But let me tell you, after hearing the threat of more snow this weekend, Tahiti sounds fabulous right now. If I ever get there, I'm going to stay in one of these overwater bungalows. I'll likely only go once, so I might as well go big or stay home, right? And yes, I made the photo extra big on purpose.

Friday, April 22, 2011

S: Setting

Yet another problem I've found in my writing (if you want to know some of my other problems, just read earlier posts...) is the setting.

No, I take that back. I can see my setting well enough, but telling showing you the reader my setting is hard. I see it clear as day in my mind but struggle translating that image into words with slim to no adjectives.

My boss read the first six pages of my story the other day. He told me he liked it, but he mentioned he could've used a bit more description. Colleagues of mine had read the same pages three months earlier and some of their comments said the description of the antiques shop was too much. They recommended that I cut some to keep the pace of the story moving along.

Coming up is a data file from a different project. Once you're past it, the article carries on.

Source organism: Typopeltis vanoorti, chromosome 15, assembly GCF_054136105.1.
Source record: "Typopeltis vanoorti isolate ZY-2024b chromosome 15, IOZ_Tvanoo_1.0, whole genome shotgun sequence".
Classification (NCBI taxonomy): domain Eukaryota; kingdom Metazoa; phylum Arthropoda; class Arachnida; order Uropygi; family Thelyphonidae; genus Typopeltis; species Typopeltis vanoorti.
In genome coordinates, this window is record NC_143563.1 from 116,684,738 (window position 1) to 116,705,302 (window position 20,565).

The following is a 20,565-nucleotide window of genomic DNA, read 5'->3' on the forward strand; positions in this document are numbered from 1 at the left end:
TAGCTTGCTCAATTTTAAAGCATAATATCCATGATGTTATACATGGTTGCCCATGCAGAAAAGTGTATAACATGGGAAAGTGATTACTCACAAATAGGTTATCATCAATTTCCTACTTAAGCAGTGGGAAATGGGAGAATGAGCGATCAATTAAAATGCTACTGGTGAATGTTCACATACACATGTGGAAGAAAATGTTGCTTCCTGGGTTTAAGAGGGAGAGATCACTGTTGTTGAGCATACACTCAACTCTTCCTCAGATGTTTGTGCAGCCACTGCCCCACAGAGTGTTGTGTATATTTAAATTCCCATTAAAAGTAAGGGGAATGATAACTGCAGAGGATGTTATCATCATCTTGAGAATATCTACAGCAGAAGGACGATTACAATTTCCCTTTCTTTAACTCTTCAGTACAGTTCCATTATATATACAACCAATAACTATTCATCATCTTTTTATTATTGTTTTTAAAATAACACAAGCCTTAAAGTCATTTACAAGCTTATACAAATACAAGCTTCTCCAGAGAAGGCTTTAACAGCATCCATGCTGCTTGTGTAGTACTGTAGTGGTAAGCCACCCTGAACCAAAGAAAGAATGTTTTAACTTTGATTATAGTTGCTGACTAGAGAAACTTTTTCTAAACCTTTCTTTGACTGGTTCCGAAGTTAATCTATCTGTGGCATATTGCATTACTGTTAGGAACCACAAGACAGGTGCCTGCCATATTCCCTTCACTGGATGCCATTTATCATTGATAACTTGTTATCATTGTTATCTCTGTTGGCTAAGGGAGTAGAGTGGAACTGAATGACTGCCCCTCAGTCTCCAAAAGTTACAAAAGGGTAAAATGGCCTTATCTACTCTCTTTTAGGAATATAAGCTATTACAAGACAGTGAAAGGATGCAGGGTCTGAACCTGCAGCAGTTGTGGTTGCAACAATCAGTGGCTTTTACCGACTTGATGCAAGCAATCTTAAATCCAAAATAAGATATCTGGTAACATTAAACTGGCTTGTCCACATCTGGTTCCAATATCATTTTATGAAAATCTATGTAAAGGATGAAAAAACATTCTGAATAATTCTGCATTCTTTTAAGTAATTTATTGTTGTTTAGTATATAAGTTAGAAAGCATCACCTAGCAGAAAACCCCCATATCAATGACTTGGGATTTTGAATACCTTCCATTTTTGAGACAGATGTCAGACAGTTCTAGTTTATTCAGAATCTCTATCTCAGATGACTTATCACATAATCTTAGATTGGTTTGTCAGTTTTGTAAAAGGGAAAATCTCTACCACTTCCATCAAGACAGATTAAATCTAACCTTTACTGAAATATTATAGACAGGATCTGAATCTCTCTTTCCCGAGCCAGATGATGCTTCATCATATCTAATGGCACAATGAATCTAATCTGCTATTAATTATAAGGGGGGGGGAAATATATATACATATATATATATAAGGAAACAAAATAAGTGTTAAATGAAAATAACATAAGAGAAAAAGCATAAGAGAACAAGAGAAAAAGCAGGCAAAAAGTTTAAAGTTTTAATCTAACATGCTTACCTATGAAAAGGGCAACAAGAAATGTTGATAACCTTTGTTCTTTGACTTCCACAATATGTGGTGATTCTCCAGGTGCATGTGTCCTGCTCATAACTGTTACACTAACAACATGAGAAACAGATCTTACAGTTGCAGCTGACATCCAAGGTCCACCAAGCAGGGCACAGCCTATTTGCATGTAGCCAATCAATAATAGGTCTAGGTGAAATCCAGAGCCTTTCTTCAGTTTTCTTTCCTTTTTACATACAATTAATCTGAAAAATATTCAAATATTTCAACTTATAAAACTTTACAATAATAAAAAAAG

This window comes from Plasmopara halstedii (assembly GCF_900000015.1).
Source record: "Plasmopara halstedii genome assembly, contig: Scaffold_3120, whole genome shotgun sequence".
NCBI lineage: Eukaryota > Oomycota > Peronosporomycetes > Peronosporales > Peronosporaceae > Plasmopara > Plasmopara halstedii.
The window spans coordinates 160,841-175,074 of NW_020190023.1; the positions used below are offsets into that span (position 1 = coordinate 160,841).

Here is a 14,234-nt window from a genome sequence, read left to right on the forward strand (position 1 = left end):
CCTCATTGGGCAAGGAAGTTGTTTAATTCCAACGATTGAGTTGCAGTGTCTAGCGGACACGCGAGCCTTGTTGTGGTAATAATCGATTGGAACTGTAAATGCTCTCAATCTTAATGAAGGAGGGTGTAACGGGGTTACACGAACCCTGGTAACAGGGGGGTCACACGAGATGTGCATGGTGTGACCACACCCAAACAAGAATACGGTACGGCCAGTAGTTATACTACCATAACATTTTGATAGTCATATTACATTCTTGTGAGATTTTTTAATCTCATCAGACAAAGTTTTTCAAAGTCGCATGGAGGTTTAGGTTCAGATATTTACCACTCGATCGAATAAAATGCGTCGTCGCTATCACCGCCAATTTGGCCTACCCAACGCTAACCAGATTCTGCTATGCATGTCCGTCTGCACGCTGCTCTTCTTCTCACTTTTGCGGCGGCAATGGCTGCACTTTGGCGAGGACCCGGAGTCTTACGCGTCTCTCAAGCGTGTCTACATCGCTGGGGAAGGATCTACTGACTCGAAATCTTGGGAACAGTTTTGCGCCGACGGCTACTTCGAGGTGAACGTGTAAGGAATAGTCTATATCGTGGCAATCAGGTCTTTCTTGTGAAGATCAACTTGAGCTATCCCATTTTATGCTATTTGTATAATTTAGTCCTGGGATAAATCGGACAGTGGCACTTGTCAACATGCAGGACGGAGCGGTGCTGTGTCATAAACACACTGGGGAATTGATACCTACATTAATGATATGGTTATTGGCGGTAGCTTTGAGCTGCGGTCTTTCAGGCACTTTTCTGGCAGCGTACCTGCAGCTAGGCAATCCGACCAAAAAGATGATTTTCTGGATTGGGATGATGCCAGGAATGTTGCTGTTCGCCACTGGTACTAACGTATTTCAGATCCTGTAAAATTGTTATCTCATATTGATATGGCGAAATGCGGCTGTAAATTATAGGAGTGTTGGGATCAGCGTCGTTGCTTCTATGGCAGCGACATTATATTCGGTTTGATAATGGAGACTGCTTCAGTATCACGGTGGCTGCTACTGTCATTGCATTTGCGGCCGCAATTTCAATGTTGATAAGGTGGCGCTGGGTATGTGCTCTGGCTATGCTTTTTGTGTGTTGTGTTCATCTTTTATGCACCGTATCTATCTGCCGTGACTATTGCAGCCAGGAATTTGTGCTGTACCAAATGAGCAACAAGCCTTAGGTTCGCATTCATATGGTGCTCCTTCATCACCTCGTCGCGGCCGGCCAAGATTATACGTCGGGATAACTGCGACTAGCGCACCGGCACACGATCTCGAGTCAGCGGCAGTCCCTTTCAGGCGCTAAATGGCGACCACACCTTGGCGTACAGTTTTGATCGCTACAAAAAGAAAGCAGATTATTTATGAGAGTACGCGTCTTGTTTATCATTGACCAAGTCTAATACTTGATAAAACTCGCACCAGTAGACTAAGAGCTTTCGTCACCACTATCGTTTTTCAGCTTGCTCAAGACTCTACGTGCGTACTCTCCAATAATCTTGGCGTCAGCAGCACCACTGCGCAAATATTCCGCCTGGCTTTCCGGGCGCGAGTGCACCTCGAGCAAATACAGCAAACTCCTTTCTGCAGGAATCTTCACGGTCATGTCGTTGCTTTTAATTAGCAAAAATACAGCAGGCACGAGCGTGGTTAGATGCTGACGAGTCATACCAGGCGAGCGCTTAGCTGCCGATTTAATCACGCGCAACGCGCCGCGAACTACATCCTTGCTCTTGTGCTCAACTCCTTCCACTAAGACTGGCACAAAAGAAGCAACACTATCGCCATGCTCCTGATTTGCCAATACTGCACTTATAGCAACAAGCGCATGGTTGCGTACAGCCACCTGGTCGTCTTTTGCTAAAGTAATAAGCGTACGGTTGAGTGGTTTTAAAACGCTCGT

Cut? Add? Embellish? Strip down? Who's to say which is correct?

My current crit group has pointed out a few scenes where they don't have a solid picture in their mind of how something looks. The fancy boarding school, the creepy monsters, they all kind of seem "blurry." Time to thumb through my thesaurus and find strong adjectives to add. And there's nothing wrong with taking a few sentences to set the scene. It's when you come across four or five pages of exact detail that the reader starts to twitch.

So, picture this if you will. A girl in her mid-30s spending the weekend bowling, eating chocolate, laughing, and making her nephews sick on mass amounts of Easter candy. I can't wait.

If you're celebrating this weekend with family and friends, I hope you enjoy.

Thursday, April 21, 2011

R: Rochester and Darcy

Sommer Leigh blogged a few days ago on K for Kissing. In her swoon-worthy post, Sommer mentioned Veronica and Logan's first kiss in Veronica Mars.

(Please excuse me, I'm having a Logan Echols-induced moment...)

Anyway, Sommer's post led me to think about those quintessential romantic moments. You know the ones. Those moments where you kind of gasp, sigh, and try not to cry?

Here are a few of mine and while I'd say they're in no real order, I will put Jane Eyre first. Toby Stephens is the ultimate Rochester just as many romance fans will agree that Colin Firth is the only accepted Fitzwilliam Darcy.